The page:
Lawyers Assail Rise in Court Secrecy
Trial lawyers want judges to be more selective in choosing case files to seal from public view. CONFIDENTIALITY AGREEMENTS
CONFIDENTIALITY orders blocking public access to details of product-liability, environmental, and medical malpractice cases - even after the case has ended - are harming the public and undermining the legal system. That is the conclusion reached by the Association of Trial Lawyers of America (ATLA), which at its recent annual meeting here, passed a resolution requesting judges not to grant secrecy orders - except in rare instances. The resolution also requested lawyers to refuse to sign them, thereby keeping court files open to other lawyers, the public, and the press.Skip to next paragraph
Subscribe Today to the Monitor
``The truth about lethal fuel systems, exploding lighters, faulty medical devices and procedures, contaminated food, vehicle flipovers, and other life-threatening situations is lost to the public'' when case files are sealed after the case ends, says Bill Wagner, president of ATLA, a plaintiff-lawyers' group.
Such orders are frequently solicited by corporate defense attorneys as a prerequisite for a monetary settlement in a product-liability case. The intent, say plaintiffs' attorneys, is usually to protect corporations from more lawsuits involving the same product, and to squelch bad publicity.
``The result is a legal system that keeps the truth under lock and key,'' and can result in further harm to individuals unaware that a product is dangerous, Mr. Wagner says.
The rise in confidentiality orders began about 15 years ago when the numbers of product-liability lawsuits started growing. There were a number of lawsuits involving the Ford Pinto's exploding fuel tank, the location of the fuel tank on some General Motors cars, Bic cigarette lighters, asbestos, and the Dalkon shield and other contraceptives. Add to those well-known cases the rise in malpractice suits against hospitals and doctors, as well as suits alleging health problems due to contaminated water supplies.
A typical scenario after a personal-injury suit involving a product is that the company making the product becomes fearful that other suits will follow. It might then ask the court for a gag order so the information will not leak out during the trial. A confidentiality agreement may follow after the trial to keep details secret. In cases involving an out-of-court settlement and a large sum of money, defense lawyers frequently require as a condition that the plaintiff's lawyer, and the plaintiff, agree never to talk about the details of the case.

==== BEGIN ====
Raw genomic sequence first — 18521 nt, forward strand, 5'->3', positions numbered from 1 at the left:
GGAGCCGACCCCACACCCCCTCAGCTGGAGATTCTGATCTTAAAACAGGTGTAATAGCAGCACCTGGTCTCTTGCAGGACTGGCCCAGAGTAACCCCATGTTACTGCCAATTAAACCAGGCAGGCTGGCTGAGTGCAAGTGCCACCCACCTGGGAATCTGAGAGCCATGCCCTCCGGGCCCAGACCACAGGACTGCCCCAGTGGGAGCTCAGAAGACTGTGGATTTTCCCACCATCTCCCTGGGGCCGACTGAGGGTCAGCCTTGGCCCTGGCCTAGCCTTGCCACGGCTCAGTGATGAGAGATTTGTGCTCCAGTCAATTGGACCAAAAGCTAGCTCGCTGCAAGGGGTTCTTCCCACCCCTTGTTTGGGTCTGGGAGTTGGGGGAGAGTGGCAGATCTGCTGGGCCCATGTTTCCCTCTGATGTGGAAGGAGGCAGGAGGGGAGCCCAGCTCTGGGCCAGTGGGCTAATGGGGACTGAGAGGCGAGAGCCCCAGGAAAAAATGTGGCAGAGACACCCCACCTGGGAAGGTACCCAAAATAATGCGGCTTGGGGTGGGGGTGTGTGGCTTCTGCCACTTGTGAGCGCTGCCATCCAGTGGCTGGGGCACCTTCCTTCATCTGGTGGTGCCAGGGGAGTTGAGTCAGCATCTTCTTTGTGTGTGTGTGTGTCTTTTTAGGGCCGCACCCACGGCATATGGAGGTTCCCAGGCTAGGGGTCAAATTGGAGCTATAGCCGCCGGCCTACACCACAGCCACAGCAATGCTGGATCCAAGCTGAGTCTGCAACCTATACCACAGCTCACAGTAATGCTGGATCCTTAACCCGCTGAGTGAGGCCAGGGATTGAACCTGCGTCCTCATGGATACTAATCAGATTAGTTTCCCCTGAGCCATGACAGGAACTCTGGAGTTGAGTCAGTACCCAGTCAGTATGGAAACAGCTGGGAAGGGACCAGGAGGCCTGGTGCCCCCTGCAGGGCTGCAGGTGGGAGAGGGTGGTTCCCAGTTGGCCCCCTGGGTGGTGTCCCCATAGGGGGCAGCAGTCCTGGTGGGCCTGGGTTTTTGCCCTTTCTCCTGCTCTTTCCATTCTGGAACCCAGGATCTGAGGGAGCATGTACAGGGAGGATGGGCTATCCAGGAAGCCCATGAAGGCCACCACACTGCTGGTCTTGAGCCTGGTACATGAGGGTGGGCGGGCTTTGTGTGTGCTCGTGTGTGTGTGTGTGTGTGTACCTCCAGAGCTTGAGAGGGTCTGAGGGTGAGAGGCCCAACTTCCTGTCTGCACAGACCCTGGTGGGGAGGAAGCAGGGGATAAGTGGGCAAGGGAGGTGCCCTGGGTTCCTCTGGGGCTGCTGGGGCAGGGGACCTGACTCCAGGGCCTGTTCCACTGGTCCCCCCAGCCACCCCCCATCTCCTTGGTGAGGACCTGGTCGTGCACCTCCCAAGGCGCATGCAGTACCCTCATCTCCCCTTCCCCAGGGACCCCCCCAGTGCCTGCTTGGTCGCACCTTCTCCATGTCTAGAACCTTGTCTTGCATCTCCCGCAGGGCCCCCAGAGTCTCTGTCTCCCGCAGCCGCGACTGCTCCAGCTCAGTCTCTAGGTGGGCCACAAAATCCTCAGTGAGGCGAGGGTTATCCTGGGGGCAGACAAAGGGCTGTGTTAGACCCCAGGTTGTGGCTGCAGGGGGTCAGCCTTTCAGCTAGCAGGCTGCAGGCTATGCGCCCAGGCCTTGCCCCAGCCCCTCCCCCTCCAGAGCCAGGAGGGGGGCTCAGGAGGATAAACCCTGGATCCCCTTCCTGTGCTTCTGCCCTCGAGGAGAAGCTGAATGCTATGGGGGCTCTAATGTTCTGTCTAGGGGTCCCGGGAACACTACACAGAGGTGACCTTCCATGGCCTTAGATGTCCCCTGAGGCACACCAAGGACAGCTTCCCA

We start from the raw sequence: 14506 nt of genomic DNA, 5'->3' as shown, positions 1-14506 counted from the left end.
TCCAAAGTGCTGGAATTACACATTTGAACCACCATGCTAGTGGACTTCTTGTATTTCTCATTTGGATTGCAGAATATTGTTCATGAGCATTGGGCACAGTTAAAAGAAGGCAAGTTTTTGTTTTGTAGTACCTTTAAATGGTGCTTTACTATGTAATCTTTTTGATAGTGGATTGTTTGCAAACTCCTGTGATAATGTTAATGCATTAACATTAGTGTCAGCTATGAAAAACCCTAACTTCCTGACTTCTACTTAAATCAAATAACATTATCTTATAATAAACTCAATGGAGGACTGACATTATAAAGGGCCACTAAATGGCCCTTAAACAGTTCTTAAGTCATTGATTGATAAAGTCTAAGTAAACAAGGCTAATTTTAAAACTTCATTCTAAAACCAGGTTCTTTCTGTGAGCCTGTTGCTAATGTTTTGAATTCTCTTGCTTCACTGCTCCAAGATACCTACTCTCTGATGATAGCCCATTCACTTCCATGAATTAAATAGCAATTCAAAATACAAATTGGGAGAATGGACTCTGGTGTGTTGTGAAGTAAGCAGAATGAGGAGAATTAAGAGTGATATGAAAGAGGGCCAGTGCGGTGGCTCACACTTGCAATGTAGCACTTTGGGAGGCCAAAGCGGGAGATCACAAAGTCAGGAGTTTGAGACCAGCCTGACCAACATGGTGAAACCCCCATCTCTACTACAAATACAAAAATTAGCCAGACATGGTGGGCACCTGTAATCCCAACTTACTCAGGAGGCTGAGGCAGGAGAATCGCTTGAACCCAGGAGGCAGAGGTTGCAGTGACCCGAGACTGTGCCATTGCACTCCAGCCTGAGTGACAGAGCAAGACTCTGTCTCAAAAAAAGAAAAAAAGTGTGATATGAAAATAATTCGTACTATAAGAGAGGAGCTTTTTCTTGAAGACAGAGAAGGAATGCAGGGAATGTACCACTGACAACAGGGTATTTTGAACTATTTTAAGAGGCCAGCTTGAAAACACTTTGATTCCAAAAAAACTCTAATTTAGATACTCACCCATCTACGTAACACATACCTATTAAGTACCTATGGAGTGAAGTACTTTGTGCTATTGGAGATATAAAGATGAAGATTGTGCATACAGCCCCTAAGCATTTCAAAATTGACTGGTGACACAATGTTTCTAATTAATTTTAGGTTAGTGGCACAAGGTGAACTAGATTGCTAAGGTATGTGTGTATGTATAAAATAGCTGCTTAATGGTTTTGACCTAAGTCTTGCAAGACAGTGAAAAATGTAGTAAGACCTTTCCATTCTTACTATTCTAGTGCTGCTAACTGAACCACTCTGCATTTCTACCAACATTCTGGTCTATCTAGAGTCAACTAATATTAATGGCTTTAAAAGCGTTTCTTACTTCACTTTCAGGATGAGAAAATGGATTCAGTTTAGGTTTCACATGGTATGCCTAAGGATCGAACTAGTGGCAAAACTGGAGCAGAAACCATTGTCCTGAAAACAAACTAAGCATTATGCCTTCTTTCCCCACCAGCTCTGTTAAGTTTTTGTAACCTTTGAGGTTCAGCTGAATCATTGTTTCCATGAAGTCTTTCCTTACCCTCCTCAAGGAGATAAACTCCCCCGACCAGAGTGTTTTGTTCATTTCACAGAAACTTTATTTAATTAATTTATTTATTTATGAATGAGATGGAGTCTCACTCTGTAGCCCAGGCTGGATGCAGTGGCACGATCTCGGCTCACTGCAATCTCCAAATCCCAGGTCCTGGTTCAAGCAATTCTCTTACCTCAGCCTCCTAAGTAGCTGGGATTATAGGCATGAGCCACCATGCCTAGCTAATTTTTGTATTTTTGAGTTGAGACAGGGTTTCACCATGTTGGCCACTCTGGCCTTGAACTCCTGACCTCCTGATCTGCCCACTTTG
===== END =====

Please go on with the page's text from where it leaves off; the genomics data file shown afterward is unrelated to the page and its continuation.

When the trial is over, defense lawyers frequently will present an agreement already signed by both parties requesting the judge to seal case records. Many judges, usually overworked and happy to be relieved of a case, agree. The case thus ends with the files locked away. Entire files are sometimes removed from the public record, leaving no trace that the lawsuit ever existed. THE problem begins anew when someone else is injured by a product that was involved in a previous lawsuit in which the records have been sealed. A lawyer may begin research, but never know (because records are sealed) that similar cases exist.This leaves the lawyer to virtually reinvent the wheel, with great difficulty and at great cost. Often, because many such cases are on a contingency basis (where lawyers are paid only if they win), lawyers will turn down cases, especially against major corporations. This is because getting information is difficult, and the lawyers may even believe erroneously that there is not a strong case.